Barlcays Is Finally Answering For The Mysterious £3 Billion Investment That Saved It From Getting A Government Bailout In 2008

abu dhabi

Photo: Wikimedia Commons

The banking giant is to come under the spotlight on Monday over allegations it misled shareholders over the source of funds which averted its need for a bailout at the height of the financial crisis.Barclays is accused of obscuring the true source of a £3bn investment received in 2008, which the BBC’s Panorama alleges came from the Abu Dhabi government rather than Manchester City owner Sheikh Mansour, as the bank had claimed.

The investigation, which will be broadcast on Monday evening, allegedly found that although Barclays was aware the source of funds could change in the run up to a shareholder vote on the deal, that the lender refrained from informing stakeholders until after the transaction was approved.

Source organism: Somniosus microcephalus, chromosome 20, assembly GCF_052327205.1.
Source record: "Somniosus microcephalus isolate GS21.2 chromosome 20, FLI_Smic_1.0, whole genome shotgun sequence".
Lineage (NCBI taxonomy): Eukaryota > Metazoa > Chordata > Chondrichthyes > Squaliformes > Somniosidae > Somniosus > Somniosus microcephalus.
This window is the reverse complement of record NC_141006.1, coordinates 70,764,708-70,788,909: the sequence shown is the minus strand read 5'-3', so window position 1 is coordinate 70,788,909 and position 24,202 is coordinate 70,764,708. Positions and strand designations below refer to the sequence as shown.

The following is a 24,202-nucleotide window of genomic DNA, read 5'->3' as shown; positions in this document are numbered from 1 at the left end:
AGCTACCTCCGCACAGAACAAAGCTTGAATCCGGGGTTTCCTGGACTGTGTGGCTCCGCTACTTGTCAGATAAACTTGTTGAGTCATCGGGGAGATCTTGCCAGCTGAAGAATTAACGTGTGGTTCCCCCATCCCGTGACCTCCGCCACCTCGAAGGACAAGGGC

Even then, disclosure was “buried in the small print”, according to Panorama investigators, and used misleading language referring to “his investment”.

Although Sheikh Mansour chairs the Abu Dhabi government investment vehicle that provided the funding, International Petroleum Investment Company (IPIC), it is not believed the Emerati royal invested any of his own money in the bank at the time.

Jeremy Carver, a lawyer for Transparency International, told the BBC Barclays may be at fault if government officials benefited from the deal.

The bank told the BBC the mistake was “simply a drafting error” and insisted information given to shareholders following the vote was “entirely appropriate in all the circumstances.”

“Immediately following receipt and verification of that information we made overnight amendments to the relevant disclosures relating to the investors in the prospectus documents,” said Barclays in a statement.

It added: “The change in ownership of the investing companies had no bearing on the transaction or required approvals.”

Barclays avoided nationalisation in 2008 when investors from Abu Dhabi and Qatar agreed to inject £7bn in exchange for a 32pc stake in the bank, a move which the lender said at the time prevented it sinking into a “death spiral .”

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